Part of the Global Perspectives on War and Peace Collection. A look back at the internment of Japanese-Americans during World War II.
0:00Copy video clip URL The segment begins with a simulated instructional film on the war effort, compiling footage of Hollywood celebrities mobilizing to help out. It focuses on a vintage propaganda film starting Ronald Regan called “How To Identify A Zero.” Regan is a young pilot eager to shoot down Japanese planes. On his first flight, however, his eagerness leads him to shoot at a fellow American plane. Luckily he missed! On his second flight we see him victoriously shooting down a Japanese plane, which crashes and goes up in flames.
1:32Copy video clip URL Cut to 1988, where we see television footage of President Reagan offering reparations to victims of Japanese-American internment. “We must recognize that the internment of Japanese-Americans was just that – a mistake.”
1:52Copy video clip URL Watching the footage is Frank Emi, who was interred during this period. He speaks of the absolute absurdity of what happened, and how none of the Japanese-Americans could believe it was actually happening. “Actually, I don’t think we thought too much about the future. We were pretty shocked that, as citizens, that we’d be treated like non-citizens… All of our civil rights were stripped away. We didn’t have a hearing. How much danger would a little baby pose to the government in this war effort?” He recalls that even liberal politicians like Earl Warren jumped on the bandwagon to persecute the Japanese.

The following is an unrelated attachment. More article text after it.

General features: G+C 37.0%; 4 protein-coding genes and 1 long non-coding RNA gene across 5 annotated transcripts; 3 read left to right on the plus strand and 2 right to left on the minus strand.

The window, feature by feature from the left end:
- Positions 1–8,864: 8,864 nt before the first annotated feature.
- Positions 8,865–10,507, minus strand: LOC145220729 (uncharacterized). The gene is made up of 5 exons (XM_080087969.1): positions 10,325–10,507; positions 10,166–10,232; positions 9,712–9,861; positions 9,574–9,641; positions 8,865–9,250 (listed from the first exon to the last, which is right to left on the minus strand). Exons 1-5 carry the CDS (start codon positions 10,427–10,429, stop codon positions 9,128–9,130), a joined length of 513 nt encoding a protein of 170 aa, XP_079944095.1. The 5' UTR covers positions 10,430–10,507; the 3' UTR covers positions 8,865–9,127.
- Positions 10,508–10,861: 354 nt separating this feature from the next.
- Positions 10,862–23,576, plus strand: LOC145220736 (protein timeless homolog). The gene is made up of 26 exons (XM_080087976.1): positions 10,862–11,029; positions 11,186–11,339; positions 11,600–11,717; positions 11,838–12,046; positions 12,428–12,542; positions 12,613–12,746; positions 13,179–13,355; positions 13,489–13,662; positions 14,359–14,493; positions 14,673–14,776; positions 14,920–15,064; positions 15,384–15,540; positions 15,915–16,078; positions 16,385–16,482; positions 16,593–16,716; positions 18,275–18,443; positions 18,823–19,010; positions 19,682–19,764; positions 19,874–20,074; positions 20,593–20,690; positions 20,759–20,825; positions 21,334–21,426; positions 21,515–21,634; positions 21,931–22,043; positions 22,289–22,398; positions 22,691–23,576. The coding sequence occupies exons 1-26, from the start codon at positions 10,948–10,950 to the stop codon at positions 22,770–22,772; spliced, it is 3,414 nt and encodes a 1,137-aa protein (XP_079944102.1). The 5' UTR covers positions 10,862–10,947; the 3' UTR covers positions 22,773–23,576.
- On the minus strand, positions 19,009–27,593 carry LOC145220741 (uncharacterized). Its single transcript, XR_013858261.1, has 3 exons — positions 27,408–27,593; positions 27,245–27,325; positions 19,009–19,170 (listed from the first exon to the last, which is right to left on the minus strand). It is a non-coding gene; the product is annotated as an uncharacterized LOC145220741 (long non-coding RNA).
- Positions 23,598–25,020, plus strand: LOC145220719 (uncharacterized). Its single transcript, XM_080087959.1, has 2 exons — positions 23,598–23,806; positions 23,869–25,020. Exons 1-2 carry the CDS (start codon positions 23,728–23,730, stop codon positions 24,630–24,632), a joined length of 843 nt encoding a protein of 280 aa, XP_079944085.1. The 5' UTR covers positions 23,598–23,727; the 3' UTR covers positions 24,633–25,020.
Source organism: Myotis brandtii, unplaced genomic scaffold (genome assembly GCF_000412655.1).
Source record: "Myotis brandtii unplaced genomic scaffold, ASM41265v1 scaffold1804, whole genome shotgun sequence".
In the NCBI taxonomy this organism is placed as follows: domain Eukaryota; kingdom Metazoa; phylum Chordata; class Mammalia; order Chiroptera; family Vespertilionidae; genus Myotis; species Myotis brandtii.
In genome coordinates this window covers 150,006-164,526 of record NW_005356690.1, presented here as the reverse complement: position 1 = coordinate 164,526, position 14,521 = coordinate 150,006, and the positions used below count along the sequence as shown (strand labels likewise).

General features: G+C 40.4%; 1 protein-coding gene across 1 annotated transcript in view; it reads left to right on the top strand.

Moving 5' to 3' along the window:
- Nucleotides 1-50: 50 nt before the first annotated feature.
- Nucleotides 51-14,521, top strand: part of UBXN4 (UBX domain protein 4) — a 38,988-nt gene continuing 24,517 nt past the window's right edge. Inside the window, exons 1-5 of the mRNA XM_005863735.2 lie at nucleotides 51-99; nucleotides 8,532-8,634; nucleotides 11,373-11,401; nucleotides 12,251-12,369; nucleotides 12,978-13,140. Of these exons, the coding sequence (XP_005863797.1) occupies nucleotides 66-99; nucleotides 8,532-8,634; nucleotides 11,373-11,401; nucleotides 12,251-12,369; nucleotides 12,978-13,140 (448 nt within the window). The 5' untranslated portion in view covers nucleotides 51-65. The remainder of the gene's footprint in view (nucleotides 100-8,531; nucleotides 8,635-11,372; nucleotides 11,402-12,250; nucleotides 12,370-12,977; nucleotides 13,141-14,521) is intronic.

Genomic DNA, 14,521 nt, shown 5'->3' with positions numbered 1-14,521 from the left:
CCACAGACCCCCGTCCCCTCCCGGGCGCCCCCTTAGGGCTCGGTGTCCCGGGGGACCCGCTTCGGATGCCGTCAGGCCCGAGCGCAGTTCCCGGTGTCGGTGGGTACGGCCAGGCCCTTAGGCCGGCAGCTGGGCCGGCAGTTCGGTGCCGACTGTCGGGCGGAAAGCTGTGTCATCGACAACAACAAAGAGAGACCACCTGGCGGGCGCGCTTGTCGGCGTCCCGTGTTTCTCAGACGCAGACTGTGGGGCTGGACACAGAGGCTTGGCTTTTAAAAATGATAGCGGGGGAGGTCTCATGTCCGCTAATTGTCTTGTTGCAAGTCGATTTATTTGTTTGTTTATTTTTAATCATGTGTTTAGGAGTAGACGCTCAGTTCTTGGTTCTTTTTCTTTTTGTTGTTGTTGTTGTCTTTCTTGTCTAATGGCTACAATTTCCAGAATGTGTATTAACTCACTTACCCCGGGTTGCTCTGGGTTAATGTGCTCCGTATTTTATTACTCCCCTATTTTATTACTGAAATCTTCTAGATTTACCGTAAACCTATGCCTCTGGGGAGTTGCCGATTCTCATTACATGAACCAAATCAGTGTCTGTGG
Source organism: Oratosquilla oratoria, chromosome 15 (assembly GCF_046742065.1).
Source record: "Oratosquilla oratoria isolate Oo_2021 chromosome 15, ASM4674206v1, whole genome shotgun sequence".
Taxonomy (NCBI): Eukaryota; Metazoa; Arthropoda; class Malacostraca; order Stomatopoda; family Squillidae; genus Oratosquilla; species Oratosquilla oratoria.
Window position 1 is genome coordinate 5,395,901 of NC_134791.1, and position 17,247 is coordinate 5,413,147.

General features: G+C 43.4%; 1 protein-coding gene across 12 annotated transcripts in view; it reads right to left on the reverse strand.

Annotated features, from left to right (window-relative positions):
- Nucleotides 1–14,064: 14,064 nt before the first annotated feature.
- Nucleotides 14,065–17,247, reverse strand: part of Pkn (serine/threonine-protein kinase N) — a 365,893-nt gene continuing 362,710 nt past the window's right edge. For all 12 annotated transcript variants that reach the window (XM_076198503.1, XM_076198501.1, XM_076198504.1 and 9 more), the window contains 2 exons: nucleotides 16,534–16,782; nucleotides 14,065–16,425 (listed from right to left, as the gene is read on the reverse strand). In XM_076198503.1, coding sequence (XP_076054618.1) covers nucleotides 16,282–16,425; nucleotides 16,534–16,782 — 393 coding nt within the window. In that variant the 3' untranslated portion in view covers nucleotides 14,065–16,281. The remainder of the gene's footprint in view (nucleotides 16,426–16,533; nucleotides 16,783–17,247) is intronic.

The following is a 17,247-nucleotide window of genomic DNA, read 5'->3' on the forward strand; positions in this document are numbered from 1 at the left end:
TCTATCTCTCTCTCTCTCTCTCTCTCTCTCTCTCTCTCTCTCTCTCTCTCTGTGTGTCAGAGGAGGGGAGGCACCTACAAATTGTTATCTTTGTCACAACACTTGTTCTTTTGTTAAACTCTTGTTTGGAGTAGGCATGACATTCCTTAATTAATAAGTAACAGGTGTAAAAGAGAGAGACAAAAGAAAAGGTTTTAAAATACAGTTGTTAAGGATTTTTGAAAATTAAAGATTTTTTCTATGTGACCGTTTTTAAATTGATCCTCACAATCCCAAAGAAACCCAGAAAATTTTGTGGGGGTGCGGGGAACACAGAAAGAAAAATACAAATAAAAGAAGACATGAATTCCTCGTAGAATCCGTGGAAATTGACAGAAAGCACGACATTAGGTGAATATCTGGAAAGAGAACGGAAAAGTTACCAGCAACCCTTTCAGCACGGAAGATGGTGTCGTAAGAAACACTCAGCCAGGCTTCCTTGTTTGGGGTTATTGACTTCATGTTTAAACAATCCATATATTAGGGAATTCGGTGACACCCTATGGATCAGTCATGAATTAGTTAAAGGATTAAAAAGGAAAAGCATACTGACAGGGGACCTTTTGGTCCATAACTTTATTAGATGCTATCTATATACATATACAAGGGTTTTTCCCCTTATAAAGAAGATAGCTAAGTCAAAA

3:45Copy video clip URL While watching Emi’s taped footage of the pardon, he shows where he was interviewed for television. They had asked him to speak Japanese for the interview, which is funny because he says he doesn’t even speak it that well and has a bit of an American accent. “A pardon alone wouldn’t suffice, but the fact that there are reparations makes it much sweeter. It took 40-some odd years for us. It took a little too long for my taste.”